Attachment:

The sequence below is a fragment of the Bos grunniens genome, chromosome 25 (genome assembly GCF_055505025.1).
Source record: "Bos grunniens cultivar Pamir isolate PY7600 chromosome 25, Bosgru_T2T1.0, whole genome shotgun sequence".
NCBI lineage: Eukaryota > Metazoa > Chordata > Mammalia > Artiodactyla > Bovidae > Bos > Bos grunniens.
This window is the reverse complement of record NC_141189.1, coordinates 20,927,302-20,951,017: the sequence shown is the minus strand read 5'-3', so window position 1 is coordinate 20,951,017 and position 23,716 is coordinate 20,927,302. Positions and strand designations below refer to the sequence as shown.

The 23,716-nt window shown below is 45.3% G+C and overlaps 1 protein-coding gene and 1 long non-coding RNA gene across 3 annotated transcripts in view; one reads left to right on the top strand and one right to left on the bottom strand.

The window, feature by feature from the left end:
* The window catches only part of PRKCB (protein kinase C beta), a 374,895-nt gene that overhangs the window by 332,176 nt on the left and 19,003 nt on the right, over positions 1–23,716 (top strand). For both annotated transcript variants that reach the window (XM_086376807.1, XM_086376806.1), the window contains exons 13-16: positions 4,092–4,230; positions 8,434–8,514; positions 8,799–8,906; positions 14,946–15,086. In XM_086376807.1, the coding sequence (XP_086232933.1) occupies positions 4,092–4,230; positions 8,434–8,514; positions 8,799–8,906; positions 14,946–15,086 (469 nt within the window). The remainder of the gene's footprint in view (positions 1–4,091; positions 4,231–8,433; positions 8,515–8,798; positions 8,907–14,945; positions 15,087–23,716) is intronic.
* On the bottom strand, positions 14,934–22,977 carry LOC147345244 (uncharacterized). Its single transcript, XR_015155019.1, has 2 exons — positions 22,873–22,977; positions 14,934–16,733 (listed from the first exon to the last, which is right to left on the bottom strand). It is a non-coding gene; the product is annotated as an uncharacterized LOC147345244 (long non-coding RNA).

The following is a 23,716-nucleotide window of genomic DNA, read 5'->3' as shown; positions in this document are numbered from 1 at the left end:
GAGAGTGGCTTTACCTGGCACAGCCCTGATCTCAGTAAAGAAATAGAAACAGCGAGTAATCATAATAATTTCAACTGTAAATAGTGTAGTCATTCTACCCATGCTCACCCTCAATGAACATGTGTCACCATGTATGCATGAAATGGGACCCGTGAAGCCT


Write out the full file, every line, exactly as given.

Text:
The sequence below is a fragment of the Bos grunniens genome, chromosome 25 (genome assembly GCF_055505025.1).
Source record: "Bos grunniens cultivar Pamir isolate PY7600 chromosome 25, Bosgru_T2T1.0, whole genome shotgun sequence".
NCBI lineage: Eukaryota > Metazoa > Chordata > Mammalia > Artiodactyla > Bovidae > Bos > Bos grunniens.
This window is the reverse complement of record NC_141189.1, coordinates 20,927,302-20,951,017: the sequence shown is the minus strand read 5'-3', so window position 1 is coordinate 20,951,017 and position 23,716 is coordinate 20,927,302. Positions and strand designations below refer to the sequence as shown.

The 23,716-nt window shown below is 45.3% G+C and overlaps 1 protein-coding gene and 1 long non-coding RNA gene across 3 annotated transcripts in view; one reads left to right on the top strand and one right to left on the bottom strand.

The window, feature by feature from the left end:
* The window catches only part of PRKCB (protein kinase C beta), a 374,895-nt gene that overhangs the window by 332,176 nt on the left and 19,003 nt on the right, over positions 1–23,716 (top strand). For both annotated transcript variants that reach the window (XM_086376807.1, XM_086376806.1), the window contains exons 13-16: positions 4,092–4,230; positions 8,434–8,514; positions 8,799–8,906; positions 14,946–15,086. In XM_086376807.1, the coding sequence (XP_086232933.1) occupies positions 4,092–4,230; positions 8,434–8,514; positions 8,799–8,906; positions 14,946–15,086 (469 nt within the window). The remainder of the gene's footprint in view (positions 1–4,091; positions 4,231–8,433; positions 8,515–8,798; positions 8,907–14,945; positions 15,087–23,716) is intronic.
* On the bottom strand, positions 14,934–22,977 carry LOC147345244 (uncharacterized). Its single transcript, XR_015155019.1, has 2 exons — positions 22,873–22,977; positions 14,934–16,733 (listed from the first exon to the last, which is right to left on the bottom strand). It is a non-coding gene; the product is annotated as an uncharacterized LOC147345244 (long non-coding RNA).

The following is a 23,716-nucleotide window of genomic DNA, read 5'->3' as shown; positions in this document are numbered from 1 at the left end:
GAGAGTGGCTTTACCTGGCACAGCCCTGATCTCAGTAAAGAAATAGAAACAGCGAGTAATCATAATAATTTCAACTGTAAATAGTGTAGTCATTCTACCCATGCTCACCCTCAATGAACATGTGTCACCATGTATGCATGAAATGGGACCCGTGAAGCCT